Burns U.S. Pat. Nos. 5,578,935 granted on Nov. 26, 1996, for “Undersampling Digitizer with a Sampling Circuit Positioned on an Integrated Circuit” and 5,589,763 granted on Dec. 31, 1996, for “Coherent Undersampling Digitizer for Use with Automatic Field Test Equipment”, are concerned with the difficulties associated with accurate measurement of high frequency signals using Automated Test Equipment caused by stray capacitance and inductance from the fixturing such as wafer probes, handler contactors and device sockets may have a detrimental effect on the high frequency electrical signals to be measured. Exemplary, the settling time of a palette digital to analog converter (DAC) could be difficult to accurately measure through a long wire since the inductance of this long wire would adversely affect the signal to be measured. The '935 patent proposes incorporating a comparator on the same integrated circuit chip as the circuit under test so that stray capacitance and inductance is minimized if not eliminated. The '763 patent proposes the use of a coherent undersampling digitizer for use with automatic field test equipment. Both patents describe a method for deducing the value of a periodic signal at any instant in its cycle by repeatedly comparing the signal to a reference voltage that successively approximates the signal based on the result of the comparison. The patents do not teach how to generate a high-frequency stimulus for the CUT without using a high frequency tester. Further, the methods require an algorithmic search for each sample's value, which can produce erroneous results in the presence of high frequency noise.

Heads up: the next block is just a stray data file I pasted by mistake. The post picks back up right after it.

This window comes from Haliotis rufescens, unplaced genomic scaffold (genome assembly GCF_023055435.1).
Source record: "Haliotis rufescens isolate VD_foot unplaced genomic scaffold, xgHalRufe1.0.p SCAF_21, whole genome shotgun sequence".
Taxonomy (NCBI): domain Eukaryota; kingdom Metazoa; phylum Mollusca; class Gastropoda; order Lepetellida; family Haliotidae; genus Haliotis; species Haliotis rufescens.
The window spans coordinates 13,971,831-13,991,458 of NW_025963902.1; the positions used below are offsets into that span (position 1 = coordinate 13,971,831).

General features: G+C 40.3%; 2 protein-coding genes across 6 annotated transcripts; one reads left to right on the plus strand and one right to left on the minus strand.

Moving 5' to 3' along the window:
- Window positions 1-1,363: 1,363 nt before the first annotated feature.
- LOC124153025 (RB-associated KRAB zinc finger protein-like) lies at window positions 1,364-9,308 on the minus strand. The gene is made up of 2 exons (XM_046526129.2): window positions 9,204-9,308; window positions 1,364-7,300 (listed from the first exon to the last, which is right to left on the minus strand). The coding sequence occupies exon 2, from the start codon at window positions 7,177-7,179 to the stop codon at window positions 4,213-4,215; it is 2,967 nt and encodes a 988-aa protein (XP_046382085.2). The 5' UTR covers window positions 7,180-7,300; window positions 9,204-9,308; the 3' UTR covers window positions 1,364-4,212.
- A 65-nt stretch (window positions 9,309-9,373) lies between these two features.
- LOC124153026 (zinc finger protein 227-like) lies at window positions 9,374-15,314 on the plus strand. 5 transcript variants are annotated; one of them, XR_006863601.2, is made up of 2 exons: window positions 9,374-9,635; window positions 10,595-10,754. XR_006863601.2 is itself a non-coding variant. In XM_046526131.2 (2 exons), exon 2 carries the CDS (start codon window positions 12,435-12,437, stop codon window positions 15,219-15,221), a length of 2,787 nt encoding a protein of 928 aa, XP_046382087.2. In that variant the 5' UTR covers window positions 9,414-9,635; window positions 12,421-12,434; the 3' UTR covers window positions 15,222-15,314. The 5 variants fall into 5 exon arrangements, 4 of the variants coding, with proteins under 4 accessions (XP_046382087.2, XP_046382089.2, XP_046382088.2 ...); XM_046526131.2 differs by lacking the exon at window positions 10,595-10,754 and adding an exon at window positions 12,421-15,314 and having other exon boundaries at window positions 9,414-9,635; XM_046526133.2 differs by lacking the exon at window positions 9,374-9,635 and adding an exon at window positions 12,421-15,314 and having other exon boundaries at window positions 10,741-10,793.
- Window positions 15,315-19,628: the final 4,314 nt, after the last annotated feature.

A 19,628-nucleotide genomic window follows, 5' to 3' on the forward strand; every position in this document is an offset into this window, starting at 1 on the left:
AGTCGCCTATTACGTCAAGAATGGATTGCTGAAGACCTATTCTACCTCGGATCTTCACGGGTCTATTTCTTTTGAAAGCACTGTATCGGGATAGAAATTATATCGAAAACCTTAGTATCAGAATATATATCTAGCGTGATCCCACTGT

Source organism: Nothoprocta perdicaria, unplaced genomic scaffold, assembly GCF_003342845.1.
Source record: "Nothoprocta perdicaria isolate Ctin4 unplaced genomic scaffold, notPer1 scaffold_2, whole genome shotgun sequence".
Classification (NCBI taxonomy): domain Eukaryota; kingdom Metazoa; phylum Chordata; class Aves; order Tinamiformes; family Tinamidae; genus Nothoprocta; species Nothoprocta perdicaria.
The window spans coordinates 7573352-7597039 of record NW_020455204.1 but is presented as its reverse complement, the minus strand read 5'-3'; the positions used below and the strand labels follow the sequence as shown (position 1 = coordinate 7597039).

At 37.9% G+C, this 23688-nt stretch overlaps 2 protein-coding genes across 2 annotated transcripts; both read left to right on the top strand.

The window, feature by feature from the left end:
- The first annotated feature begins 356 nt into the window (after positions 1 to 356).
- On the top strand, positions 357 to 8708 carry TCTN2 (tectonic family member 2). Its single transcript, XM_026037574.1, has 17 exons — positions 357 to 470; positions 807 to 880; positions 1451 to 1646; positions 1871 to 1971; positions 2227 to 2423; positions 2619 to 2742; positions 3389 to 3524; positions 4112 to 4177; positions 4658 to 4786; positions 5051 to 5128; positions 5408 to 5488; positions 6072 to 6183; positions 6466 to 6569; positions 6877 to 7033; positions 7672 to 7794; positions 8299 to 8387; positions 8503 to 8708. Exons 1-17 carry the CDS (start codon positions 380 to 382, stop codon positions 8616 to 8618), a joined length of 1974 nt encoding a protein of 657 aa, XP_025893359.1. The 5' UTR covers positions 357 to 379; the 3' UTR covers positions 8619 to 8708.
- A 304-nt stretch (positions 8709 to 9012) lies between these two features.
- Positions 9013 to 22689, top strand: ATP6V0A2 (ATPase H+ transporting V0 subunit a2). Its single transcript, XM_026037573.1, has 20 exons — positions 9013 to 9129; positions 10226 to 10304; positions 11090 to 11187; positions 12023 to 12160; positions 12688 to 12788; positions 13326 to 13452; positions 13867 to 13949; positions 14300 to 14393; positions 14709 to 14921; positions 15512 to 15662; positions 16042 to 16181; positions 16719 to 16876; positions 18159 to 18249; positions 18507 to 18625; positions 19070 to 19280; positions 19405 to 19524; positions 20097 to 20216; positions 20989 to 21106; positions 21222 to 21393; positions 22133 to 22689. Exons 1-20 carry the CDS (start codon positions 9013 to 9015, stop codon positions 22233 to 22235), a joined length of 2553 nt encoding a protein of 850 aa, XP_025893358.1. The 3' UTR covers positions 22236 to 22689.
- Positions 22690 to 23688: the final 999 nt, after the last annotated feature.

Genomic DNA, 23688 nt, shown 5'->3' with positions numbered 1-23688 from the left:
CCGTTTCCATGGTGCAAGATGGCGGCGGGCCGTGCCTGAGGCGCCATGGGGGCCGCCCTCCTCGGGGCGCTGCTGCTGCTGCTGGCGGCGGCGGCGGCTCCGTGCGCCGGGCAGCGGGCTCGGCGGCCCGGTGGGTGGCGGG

A paper, entitled “Analog DFT Using an Undersampling Technique” published in 1999 in by R. Mason proposes the use of undersampling to allow the observation of high frequency signals via a low frequency on-chip analog bus. An analog switch samples a signal of interest and uses an analog bus as a sample-and-hold capacitor. The sampling switch is controlled by pulses, having a duration, t, and a period, T, under control of a sampling clock, and is used to observe signals with a bandwidth less than 0.5/t, according to Nyquist theory, while conveying signals on the analog bus at frequencies less than 0.5/T. In the paper, 1 MHz sampling clocks having pulses between 2 and 0.5 ns duration were used to observe signals with between 180 MHz and 1.1 GHz bandwidth. The analog bus signal was conveyed off-chip at frequencies below 500 kHz by an analog buffer. The sampling switch used in this paper is a conventional complementary metal oxide semiconductor (CMOS) transmission gate. Mason does not address the fundamental problem of how to generate a high frequency stimulus for the circuit under test. In addition, the technique requires two high frequency signals, the applied signal and a sampling clock whose frequency is only “slightly offset from the sinusoid signal”. For high frequencies, it can be expensive to generate two such frequencies, for example, a 200 MHz sinusoid and a 199.99 MHz square wave, accurately and with low jitter. Further, the technique requires an on-chip hold capacitor, which limits the amount of low pass filtering that can be accomplished with this capacitor to reduce the high frequency noise.